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Faster PyroGene™ Detection of Endotoxin using Enhanced Dynamic Range on the CLARIOstar Plus

Carl Peters (1) Caitlin East (2) Josiah Hosie (2) (1) BMG LABTECH, Cary, NC (2) LONZA, Walkersville, MD 01/2020
  • Endotoxin testing is vital for applications that require treatment with purified nucleic acids or proteins
  • Fluorescent intensity detection with PyroGene™ is a more sustainable option than LAL-based detection
  • Enhanced dynamic range (EDR) on the CLARIOstar Plus allows for rapid, accurate detection of PyroGene™ test

Table of contents

Introduction

Endotoxin detection remains an extremely important aspect of research and treatments that are derived from expression in gram-negative bacteria1. Because of the significant negative reaction that can stem from even small amounts of endotoxin in a preparation, detection and subsequent elimination of endotoxin is vital.


The most popular means of detecting endotoxin are varieties of the limulus amebocyte lysate (LAL) assay. The limulus amebocytes are obtained from the blood of the horseshoe crab. Although much care is taken to extract this reagent carefully and safely return the crabs to the ocean, the long-term viability of this approach is questionable. The PyroGeneTM method, based on recombinant factor C (rFC) obviates the need for horseshoe crab blood.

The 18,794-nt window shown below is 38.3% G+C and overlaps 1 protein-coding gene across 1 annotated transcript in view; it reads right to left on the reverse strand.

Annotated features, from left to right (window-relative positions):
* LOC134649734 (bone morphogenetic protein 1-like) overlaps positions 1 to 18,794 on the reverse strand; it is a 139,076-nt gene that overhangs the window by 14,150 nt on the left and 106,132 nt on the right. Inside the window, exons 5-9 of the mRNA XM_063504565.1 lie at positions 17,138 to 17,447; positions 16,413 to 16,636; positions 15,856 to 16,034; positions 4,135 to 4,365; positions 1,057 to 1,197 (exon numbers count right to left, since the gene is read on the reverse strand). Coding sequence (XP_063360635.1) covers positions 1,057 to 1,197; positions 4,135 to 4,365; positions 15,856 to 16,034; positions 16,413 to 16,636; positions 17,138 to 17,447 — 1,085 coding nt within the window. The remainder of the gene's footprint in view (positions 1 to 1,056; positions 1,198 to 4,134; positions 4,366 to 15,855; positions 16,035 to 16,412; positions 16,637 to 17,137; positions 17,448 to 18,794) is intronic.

One of the features of the new CLARIOstar Plus is the enhanced dynamic range (EDR) capability. EDR allows you to detect both very high and low signals on the same plate and simplifies assay setup especially for kinetic assays. Gathering data in a kinetic manner and using EDR, we found that the PyroGeneTM fluorescent assay can potentially be detected with equivalent sensitivity as the standard PyroGeneTM protocol in far less time, as quickly as the QCL-1000TM (LAL) protocol.

 

Assay Principle

Factor C is a protease whose normal function is to serve as an initiator of the limulus coagulation cascade upon exposure to lipopolysaccharide such as endotoxin2. Its natural substrate is factor B and knowledge of the cleavage site in factor B has enabled production of substrates that can be detected in in vitro assays.